On Sunday, January 27, 2013 5:35:22 PM UTC-5, freqflyer07281972 wrote: > > Hey everyone, > > I've been following this group a lot. I read it everyday and enjoy all of > the wonderful stuff that comes up, even if some of it tends towards ad > hominem, argument from authority, and petitio principi. Hey, we're humans, > right? That means we get to make these fallacies, in good conscience or > bad. > > Anyway, I wondered about what anyone/everyone thought about the notion of > 'chosenness' as a way to understand where we are here in the world. It > seems to me that concepts like MWI, Bruno's comp/mech hypothesis and the > 'dreams of numbers' ideas of subjectivity, and even Leibniz's 'best of all > possible worlds' don't actually do something like flee away from our > everyday responsibility to accept the basic fact that we have been CHOSEN > -- and when I say this, please don't immediately put a bunch of theological > baggage on it. I'm not saying God chose this reality as opposed to another, > although this might be a convenient shorthand. But what I am saying is > that, out of all the staggering possibilities that we know exist with > regards to our universe, our galaxy, our solar system, our planet, our > society, and even our individual selves, things could have very easily > turned out to be different than they were. The fact that they have turned > out in just this way and not another indicates this kind of chosenness, and > along with it, comes a certain degree of responsibility, I guess? > > It seems to me that all the various 'everything' hypotheses (MWI, comp, > Leibniz, and others) try to apply the Copernican principle to its breaking > point. True enough, there is from a purely 3p point of view nothing special > about our cosmic situation re: our planet and our sun. BUT, from an > existential 1p point of view there is a huge privilege that we have, i.e. > we are sentient observers, who love, feel pain, feel desire, and long for > transcendence. > > Moreover, the 3p point of view is a pure abstraction, kind of like eating > the picture of a meal rather than the actual meal. How do we know what any > kind of 3p account of truth would be? What would it even look like? A > universe with no observers. A falling tree without a hearer/listener. This, > to me, is nonsense. > > Aren't things like MWI of quantum physics and comp hypothesis of universal > dovetailer trying to, at a fundamental and existential level, an attempt to > try to run away from the concreteness and absolute 'givenness' (gift) of > the world as we find it? And isn't our role, in creation, as freely > choosing beings (sorry, John Clark, free will is more than just a noise) to > choose what will make other people with us now and in the future feel more > love and less pain? And isn't this why we were chosen? > > I'll go back to lurking now, but I'd appreciate any thoughts you might > have on this reflection of mine. > > Cheers, > > Dan >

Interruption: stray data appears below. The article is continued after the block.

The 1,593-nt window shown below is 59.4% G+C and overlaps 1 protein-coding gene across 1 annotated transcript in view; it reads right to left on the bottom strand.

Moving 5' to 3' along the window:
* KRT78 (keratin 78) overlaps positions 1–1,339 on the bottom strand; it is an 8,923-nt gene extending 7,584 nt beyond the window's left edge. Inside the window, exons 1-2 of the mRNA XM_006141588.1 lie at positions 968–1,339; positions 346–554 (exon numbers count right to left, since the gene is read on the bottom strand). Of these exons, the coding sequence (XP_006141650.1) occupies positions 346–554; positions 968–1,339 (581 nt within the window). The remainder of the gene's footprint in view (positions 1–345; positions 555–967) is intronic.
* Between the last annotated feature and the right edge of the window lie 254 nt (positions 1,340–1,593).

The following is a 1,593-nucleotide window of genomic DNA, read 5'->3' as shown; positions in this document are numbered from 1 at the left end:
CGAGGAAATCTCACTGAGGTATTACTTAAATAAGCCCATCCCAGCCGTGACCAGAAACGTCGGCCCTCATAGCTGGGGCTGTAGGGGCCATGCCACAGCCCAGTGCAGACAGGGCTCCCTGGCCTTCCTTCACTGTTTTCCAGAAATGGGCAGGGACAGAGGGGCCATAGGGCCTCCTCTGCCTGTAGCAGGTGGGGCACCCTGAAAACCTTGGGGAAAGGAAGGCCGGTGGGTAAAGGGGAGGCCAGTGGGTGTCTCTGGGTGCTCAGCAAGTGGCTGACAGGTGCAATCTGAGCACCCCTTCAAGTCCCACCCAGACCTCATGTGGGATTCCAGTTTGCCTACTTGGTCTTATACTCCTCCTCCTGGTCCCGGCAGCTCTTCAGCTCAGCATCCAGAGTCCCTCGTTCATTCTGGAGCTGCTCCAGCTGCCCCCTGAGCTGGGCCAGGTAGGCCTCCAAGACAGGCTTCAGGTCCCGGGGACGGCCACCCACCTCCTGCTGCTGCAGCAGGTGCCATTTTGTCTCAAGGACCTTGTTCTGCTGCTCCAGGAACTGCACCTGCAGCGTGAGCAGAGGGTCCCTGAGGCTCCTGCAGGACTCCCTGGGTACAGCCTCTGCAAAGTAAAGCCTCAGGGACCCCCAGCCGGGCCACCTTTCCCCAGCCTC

What I propose is that a complete description of the universe must include: 1. The experience of significance. This speaks to the idea of chosen-ness, of choice, of free will, of improbability as a quality as the subject of appreciation. 2. The experience of the significance of the idea of insignificance. I word "the significance of the idea of insignificance" in this convoluted way to reflect the natural sequence in which the revelation of objectivity has occurred across all human societies. Since as far as I know: a. *all* cultures begin their history steeped in animistic shamanism, divination, creation myths and charismatic deities and b. *no* cultures develop eliminative materialism, mathematics, and mechanism earlier than philosophy or religion, and c. *all* individuals experience the development of their own psyche through imaginative, emotional, and irrational or superstitious thought d. *no* individuals are born with a worldview based only on generic facts and objectivity. Healthy children do not experience their lives in an indifferent and detached mode of observation but rather grow into analytical modes of thought through experience of the public world. We are so convinced by the sophisticated realism of objective insignificance that we tend to project it into a default position, when in fact, it does not occur naturally that way. It is we who choose subjectively whether or not to project objectivity beneath our own ability to choose it. The fact is, that were it that simple; were objectivity be the final word, then we should have had no reason to be separated from it in the first place. The whole notion of illusion depends on the non-illusory capacity of our own reason to deduce and discern illusion from reality, so that to question our own ability to freely choose, to some extent, how we reason, gives us no possibility of ever contacting any truth to deny. Looking at 1. and 2. more scientifically, I would link significance with teleology (choice) and insignificance with teleonomy (chance). I have proposed that while these two opposite potentials seem mutually exclusive to us from our subjective experience, that from an absolute perspective, they are in adjacent ranges of the same continuum. I suggest that the subjective experience of sensation, and nested layers of meta-sensation constitute significance, and that this significance is what allows the possibility of choice based on personal preference. It is the choice capacity itself which divides the sense of the world for the chooser between the chosen and the unchosen. This ontological fracture is what gives the impression that there is a difference between chance and choice and creates the possibility of feedback loops in which we can both question a. the reality of choice by choosing to adopt the perspective of impersonal chance, as well as b. question the reality of chance by choosing to adopt the perspective of super-personal chance. In both cases we cannot arrive at a perspective without exercising our will to choose one over the other, even for hypothetical consideration. There is no ontological possibility of our abdicating our choice altogether, although the position which elevates insignificance compels through an appeal to do just that. This is true of contemporary forms of science in general, as the outside-in bias inherently demands compulsory and involuntary acceptance of facts and unambiguous inferences between them rather than recognizing the self-same subjective autonomy which drives the scientific consideration from beginning to end. Science relies on peer-review to enforce the belief in disbelief - the faith that peer-review itself is an unexplained artifact of human weakness, and that the rest of the universe has no need for such deliberations, nor could it generate them even if it were useful. In practical terms, what this means is that a. you can choose to pursue the chosen-feeling significance of your experience, but you risk increasing possibility of delusion and conflicting intuitions. b. you can choose to pursue the unchosen analytical feeling of the significance of insignificance, but you risk cutting yourself off from the most unbelievable experiences of personal truth and participation. In both cases the potential rewards are equally intense. If you open the door, you open the door to Heaven and Hell. If you close the door, you can be more effective as a practical agent on Earth. Sometimes the choice seems to be coerced by circumstance. Sometimes we open the door in some contexts more often and close it more in others. Our choices can change and evolve. Sometimes it doesn't matter either way. The universe that we find ourselves in is chosen on the inside, chance on the outside, but it is only because we are inside that we can discern the difference. Without an inside, nothing can choose to recognize a difference. Craig -- You received this message because you are subscribed to the Google Groups "Everything List" group. To post to this group, send email to email@example.com. To unsubscribe from this group, send email to everything-list+unsubscr...@googlegroups.com. Visit this group at http://groups.google.com/group/everything-list?hl=en. 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